Based on the fact that Robert was not given tPA, what is the most likely cause of the CVA?


Directions: Read the following case studies and provide a minimum of a one page paper for each that addresses the issues.


  1. Where’s My Hand?

Robert is a 67 y.o. male who has a history of hypertension.  He is a retired executive and can be found in his garden on most days.  One day as he is working in his garden, he begins to notice numbness in his right hand.  He tries to finish, but the numbness is spreading.  He goes into the house and tries to talk to his wife, but is unable to get the words out.  She calls 911 and he is rushed to the hospital.  He is admitted to the hospital with a Cerebrovascular Accident.


Over the next two days, Robert’s symptoms increase.  He is given glucocorticoids, but not tissue plasminogen activator (tPA).  He is also put on oxygen.  After 3-4 days, Robert is once again able to speak a few words, but his right upper and lower extremities are flaccid.


  1. a) Why do Robert’s symptoms increase in the first two days?  Why is he given glucocorticoids?
  2. b) Based on the fact that Robert was not given tPA, what is the most likely cause of the CVA?
  3. c) Which side of the brain was involved in this CVA? How do you know? What does “flaccid” mean and will Robert’s extremities stay flaccid if he does not gain the ability to move them?
  4. d) There will be a team approach to Robert’s recovery.   Describe the role that the physical therapist, occupational therapist, speech-language pathologist, and social worker will play in Robert’s recovery.  Give at least 2-3 examples of what each of these people will do for him.


  1. The Weak Leg


Lynn is a 38 y.o. mother of two, a 10 y.o. girl and a 2 y.o. boy.  She is active and has always enjoyed good health.  For the past two weeks, Lynn has been having problems with her right lower extremity during her daily walks.  She has noticed that she is tending to catch her toe more, especially toward the end of the walk.  It is also harder for her to go upstairs.  A physical therapist friend does a manual muscle test on her lower extremities and finds that the left lower extremity tests normal at 5/5, but that the hip and knee muscles of Lynn’s right lower extremity only test at 3/5.  The physical therapist recommends Lynn see a neurologist, which she does.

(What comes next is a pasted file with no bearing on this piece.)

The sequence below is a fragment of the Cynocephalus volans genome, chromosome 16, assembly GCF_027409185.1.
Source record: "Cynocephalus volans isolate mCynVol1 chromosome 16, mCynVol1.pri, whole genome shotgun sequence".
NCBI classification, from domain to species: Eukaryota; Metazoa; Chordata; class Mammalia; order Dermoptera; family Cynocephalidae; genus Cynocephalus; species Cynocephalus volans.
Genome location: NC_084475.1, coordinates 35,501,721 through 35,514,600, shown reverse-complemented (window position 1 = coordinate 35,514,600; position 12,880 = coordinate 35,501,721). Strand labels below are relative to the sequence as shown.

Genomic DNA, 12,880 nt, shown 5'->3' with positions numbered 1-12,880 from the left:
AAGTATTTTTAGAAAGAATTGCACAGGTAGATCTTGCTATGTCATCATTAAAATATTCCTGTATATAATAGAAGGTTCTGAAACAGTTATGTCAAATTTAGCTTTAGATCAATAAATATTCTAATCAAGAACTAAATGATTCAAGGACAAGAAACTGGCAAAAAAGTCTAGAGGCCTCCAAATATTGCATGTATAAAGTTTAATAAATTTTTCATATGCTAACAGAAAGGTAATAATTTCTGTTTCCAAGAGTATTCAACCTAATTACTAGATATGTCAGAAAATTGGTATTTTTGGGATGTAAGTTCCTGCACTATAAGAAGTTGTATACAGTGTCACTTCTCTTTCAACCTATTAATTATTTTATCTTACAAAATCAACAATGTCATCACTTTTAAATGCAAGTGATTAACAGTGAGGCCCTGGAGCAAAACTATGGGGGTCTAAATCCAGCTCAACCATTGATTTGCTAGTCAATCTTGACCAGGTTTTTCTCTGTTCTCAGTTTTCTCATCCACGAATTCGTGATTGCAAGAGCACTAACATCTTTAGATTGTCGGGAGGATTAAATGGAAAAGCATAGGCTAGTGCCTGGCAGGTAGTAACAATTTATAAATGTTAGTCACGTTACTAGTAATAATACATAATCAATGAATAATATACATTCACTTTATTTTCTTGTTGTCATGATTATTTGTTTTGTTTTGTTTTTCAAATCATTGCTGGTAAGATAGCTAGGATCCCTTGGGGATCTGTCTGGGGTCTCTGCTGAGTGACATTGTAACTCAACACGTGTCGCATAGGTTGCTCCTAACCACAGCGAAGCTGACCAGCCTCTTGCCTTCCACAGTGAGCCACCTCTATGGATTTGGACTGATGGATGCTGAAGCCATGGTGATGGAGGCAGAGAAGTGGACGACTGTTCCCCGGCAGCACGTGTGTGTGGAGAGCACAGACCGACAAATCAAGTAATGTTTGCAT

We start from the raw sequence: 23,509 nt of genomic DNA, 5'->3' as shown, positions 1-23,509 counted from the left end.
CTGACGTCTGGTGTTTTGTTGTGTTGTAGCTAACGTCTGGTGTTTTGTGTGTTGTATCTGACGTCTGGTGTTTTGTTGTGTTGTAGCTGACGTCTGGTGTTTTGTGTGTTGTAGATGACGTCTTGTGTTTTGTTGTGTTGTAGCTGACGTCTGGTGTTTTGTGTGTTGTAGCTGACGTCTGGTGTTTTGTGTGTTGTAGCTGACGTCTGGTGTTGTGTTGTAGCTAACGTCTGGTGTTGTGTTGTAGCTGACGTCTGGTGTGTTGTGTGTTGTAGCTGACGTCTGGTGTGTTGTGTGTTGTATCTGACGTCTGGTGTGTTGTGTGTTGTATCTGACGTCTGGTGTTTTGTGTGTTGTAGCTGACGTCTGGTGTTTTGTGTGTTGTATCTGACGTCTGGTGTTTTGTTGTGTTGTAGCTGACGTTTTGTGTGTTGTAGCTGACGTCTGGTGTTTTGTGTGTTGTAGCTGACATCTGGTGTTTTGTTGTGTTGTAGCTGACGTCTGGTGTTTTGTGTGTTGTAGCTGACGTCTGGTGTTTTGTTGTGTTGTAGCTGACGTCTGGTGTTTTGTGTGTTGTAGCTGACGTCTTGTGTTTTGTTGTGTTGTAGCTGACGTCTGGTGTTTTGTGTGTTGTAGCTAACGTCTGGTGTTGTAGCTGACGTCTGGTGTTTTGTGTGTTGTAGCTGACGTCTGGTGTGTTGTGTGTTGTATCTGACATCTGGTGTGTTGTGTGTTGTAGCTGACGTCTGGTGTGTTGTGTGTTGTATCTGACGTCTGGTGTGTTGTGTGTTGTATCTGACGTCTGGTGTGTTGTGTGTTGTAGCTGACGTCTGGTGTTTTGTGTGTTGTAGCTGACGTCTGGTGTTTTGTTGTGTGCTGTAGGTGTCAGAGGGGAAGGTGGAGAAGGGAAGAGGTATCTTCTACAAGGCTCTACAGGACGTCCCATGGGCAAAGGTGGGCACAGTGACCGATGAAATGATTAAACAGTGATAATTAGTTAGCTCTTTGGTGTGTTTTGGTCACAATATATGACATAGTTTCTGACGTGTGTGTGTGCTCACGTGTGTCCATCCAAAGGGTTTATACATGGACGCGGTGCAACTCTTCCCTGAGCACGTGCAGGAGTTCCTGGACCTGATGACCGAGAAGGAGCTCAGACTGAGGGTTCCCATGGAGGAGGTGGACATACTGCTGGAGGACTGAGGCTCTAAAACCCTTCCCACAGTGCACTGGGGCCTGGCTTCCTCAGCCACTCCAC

The neurologist performs several diagnostic tests and does two MRIs over the next few weeks.  The findings of the tests include the following.


MRI:  Evidence of 4-5 plaques in the spinal cord.


Visual Evoked Potential (VEP):  Slowed response time.


Blood Tests:  Normal.


Cerebral Fluid Analysis:   Oligoclonal bands present.

Elevated IgG antibodies.


After approximately 1 month and several other tests, Lynn is given a diagnosis.  She is told to expect exacerbations and remissions.  Lynn is given glucocorticoids to take during exacerbations.

  1. a) What is Lynn’s likely diagnosis?  Which of the findings of the medical tests support this diagnosis?  Which of the findings is the most conclusive for this disease?
  2. b) What causes this disease?  What happens to the nerves in this disease?  Are there cognitive deficits?
  3. c) Does it affect men or women more often?  Is it common?
  4. d) Why is Lynn given glucocorticoids to take during exacerbations, what will they do for her?
  5. e) How will this disease progress over the next few years?  What is the prognosis?


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